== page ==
David Hockney; What We Can All Learn From an 80 Year Old Artist


David Hockney is undoubtedly one of 20th and 21st century England's finest artists. He has his origins date back to the 1960's when he was one of the leaders of the Pop Art movement that included Andy Warhol, Jasper Johns and  Robert Rauschenberg.

Mr. Hockney is now 80 years old and the object of a major exhibition of his works at the Metropolitan Museum of Art. I had the pleasure of attending and the surprise, as a result, from seeing his recent work using a cellphone as a digital canvas. 

In some ways it seems like a natural progression for him to move from painting images like a bunch of bananas or Wonder Woman to using the ultimate pop art tool: The mobile device. On the other hand, it does seem like a leap for a man who has made his life using oil paint to paint digitally by using his finger.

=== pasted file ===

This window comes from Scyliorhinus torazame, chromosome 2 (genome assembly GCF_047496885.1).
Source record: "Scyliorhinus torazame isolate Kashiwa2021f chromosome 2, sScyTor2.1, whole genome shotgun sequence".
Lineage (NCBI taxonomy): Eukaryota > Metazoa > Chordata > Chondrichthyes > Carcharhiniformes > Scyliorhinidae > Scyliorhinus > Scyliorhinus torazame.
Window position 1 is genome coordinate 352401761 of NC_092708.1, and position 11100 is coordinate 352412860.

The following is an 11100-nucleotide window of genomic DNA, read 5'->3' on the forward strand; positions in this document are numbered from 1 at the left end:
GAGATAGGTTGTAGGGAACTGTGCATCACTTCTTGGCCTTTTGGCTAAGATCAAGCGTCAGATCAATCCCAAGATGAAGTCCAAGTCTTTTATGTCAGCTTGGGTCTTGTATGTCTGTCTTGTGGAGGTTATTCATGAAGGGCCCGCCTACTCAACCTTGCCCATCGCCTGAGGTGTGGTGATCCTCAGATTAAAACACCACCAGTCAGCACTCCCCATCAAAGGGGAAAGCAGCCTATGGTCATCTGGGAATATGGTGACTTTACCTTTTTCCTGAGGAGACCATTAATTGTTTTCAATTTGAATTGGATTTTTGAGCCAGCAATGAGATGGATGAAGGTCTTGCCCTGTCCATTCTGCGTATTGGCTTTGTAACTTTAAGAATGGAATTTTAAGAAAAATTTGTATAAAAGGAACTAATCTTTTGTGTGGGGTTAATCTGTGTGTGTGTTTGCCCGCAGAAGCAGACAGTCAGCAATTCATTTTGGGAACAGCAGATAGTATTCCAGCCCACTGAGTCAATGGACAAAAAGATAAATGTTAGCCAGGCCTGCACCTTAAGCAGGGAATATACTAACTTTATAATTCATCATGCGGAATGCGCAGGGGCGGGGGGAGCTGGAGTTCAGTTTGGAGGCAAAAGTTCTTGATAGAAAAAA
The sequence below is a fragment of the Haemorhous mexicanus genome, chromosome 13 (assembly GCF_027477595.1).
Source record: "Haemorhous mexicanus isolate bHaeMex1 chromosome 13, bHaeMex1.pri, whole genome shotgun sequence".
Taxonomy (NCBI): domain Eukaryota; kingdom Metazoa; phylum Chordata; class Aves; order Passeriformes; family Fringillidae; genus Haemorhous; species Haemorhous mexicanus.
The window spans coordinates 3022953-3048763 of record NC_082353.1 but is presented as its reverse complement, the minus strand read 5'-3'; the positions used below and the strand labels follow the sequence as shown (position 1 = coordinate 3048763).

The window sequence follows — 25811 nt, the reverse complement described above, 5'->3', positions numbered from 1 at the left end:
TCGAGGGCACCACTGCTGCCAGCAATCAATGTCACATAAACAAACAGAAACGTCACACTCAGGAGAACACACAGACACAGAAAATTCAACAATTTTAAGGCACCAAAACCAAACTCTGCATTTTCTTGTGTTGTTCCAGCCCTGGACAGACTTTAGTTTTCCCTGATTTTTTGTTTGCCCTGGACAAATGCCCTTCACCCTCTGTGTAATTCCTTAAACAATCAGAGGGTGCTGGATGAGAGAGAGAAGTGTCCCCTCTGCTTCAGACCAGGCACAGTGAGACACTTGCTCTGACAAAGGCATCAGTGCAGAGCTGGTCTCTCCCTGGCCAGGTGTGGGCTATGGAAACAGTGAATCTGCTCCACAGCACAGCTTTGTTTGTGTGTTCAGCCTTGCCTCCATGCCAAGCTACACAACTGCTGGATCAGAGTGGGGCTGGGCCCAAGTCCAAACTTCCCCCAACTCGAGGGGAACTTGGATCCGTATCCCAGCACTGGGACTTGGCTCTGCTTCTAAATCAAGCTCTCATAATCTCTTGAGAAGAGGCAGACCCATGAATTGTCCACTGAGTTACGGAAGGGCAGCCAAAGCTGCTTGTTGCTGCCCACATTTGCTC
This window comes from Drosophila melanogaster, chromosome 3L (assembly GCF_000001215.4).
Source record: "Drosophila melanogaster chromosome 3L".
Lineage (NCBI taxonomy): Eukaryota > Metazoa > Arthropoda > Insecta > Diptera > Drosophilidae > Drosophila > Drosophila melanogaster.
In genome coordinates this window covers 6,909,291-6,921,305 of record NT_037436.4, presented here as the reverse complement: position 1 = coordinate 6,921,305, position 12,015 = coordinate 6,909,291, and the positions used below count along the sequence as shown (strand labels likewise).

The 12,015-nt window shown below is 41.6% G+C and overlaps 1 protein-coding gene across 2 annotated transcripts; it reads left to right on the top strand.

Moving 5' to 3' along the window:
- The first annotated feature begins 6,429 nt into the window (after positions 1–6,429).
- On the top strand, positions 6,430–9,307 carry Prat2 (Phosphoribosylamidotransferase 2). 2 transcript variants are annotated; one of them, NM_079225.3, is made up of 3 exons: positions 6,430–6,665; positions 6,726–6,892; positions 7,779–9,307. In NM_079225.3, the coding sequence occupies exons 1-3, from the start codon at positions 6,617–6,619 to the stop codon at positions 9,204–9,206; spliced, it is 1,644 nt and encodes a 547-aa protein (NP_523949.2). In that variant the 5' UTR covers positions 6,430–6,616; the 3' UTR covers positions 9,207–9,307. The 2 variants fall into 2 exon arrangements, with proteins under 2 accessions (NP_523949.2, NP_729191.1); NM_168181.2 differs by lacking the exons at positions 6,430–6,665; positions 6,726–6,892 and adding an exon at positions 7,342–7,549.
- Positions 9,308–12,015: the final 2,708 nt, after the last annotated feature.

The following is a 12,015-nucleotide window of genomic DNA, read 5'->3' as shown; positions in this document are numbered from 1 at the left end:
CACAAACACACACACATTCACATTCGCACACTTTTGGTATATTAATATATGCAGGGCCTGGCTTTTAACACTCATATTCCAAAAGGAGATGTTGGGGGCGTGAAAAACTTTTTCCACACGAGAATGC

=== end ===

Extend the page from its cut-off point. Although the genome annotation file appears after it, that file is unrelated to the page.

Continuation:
As I stood there, transfixed by this latest work, I began to think how much we in the toy industry, whose art mediums are largely plastic and in some cases wood, have to learn from a man who was able to make the transition from the physical to the digital.

David Hockney shows us that we have the potential, at any age or from any place, to grasp the new and apply it to our work. Mr. Hockney is more than an artist, he is a living example of the possible.

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